I recently returned from a vacation that took me to Malaysia, Singapore and South Korea. It was my first time landing in Malaysia and Singapore but not South Korea. I had been an English teacher in Korea almost 20 years ago. When I was there, I wrote a bi-weekly column for a Nova Scotia newspaper about my experiences. I’m doing that again except this time, the columns are for my own blog.
Part V of Singapore ‘16
I had been to Seoul twice when I lived in South Korea 20 years ago. I had gone with friends, both Korean and Canadian, to explore the markets and go salsa dancing at a Cuban bar. Seoul was huge at the time and I remembered walls of people coming towards me like an ancient Greek phalanx. Not so 2016. The never-ending flow of people coming at me from all angles didn’t seem to exist like it once did.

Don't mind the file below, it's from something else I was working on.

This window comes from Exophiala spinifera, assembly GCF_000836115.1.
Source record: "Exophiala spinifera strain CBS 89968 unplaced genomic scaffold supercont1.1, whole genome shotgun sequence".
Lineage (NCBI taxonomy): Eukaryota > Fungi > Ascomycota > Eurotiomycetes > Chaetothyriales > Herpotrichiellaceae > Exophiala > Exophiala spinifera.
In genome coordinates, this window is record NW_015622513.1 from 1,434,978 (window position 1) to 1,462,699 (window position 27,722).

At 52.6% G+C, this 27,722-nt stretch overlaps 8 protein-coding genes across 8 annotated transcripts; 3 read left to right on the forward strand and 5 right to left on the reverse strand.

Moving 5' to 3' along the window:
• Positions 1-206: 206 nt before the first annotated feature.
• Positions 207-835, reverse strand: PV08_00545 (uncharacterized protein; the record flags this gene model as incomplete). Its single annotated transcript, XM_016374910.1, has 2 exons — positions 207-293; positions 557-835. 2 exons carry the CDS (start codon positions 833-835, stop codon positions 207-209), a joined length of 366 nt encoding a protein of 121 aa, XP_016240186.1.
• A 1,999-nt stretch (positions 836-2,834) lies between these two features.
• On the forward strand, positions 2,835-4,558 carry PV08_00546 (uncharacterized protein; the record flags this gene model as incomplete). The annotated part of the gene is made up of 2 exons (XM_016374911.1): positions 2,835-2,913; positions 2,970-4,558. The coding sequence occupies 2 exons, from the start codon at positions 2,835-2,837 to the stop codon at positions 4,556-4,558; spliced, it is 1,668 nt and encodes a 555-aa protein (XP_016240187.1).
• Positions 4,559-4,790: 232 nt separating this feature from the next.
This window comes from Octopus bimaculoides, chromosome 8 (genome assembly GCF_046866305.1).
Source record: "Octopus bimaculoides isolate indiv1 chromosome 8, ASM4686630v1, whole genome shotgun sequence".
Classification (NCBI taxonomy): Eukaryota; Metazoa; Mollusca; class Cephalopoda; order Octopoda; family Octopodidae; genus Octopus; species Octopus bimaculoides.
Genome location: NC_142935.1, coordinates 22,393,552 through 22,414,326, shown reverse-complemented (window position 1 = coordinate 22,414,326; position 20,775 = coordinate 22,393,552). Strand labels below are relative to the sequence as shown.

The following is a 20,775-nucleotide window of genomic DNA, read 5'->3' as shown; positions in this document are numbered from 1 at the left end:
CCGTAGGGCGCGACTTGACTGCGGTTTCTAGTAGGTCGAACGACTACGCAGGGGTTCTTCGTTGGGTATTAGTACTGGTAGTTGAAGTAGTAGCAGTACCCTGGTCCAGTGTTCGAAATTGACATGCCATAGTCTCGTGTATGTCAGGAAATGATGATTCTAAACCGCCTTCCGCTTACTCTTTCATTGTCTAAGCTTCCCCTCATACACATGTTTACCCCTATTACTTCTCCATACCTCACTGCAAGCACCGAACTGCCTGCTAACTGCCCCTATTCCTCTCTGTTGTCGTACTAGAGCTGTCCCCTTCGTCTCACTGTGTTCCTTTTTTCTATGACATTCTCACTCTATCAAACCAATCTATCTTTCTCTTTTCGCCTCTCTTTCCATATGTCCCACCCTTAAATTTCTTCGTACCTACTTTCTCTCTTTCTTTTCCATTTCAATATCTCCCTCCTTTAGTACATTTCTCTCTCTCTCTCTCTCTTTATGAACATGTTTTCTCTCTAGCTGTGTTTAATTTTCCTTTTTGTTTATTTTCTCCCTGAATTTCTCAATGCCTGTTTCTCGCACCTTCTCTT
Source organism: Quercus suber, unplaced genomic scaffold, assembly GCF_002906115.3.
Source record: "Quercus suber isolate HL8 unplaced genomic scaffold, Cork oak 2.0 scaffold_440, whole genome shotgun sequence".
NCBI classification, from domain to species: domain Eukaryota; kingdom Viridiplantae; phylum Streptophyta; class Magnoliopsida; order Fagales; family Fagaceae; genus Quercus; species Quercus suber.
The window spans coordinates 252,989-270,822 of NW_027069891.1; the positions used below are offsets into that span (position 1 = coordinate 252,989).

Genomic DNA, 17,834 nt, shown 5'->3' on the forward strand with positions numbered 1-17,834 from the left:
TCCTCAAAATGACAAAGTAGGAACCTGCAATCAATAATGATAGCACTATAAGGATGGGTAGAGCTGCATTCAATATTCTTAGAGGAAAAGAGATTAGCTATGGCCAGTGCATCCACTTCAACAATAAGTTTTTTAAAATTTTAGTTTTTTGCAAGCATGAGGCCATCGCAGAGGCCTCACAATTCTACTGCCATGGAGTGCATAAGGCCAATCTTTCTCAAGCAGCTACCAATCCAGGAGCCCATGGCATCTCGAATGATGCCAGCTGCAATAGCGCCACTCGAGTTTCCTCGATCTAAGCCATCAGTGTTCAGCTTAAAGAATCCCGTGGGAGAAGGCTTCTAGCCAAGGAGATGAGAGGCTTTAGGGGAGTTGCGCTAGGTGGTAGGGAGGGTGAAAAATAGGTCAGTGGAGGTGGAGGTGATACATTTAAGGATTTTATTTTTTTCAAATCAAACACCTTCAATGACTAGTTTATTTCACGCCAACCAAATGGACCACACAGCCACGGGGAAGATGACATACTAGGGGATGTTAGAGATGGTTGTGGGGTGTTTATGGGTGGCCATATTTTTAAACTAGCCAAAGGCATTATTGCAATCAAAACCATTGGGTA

Don’t get me wrong, there are still a lot of people, over 10 million, in Seoul. I think I didn’t see the crowds because Jason and I used the metro (subway) to move around the city. We weren’t out and about when students were going to and from school. There were other differences I noticed about Korea from then to now. Where were all the soldiers patrolling the train and bus stations? Twenty years ago, the military was everywhere. Today I still saw soldiers in uniform but they weren’t on active duty. They were sitting on the bus going home on leave or eating in a restaurant. They weren’t on patrol.
Young women used to cover their mouths when they laughed. That isn’t happening anymore. Girls weren’t walking arm-in-arm either. The vendors who used to sell dried squid to bus passengers didn’t board the vehicle and walk up and down the aisles, hoping to grip your taste buds. Things have changed. But despite the things I found different, one thing has stayed the same: the threat of North Korea.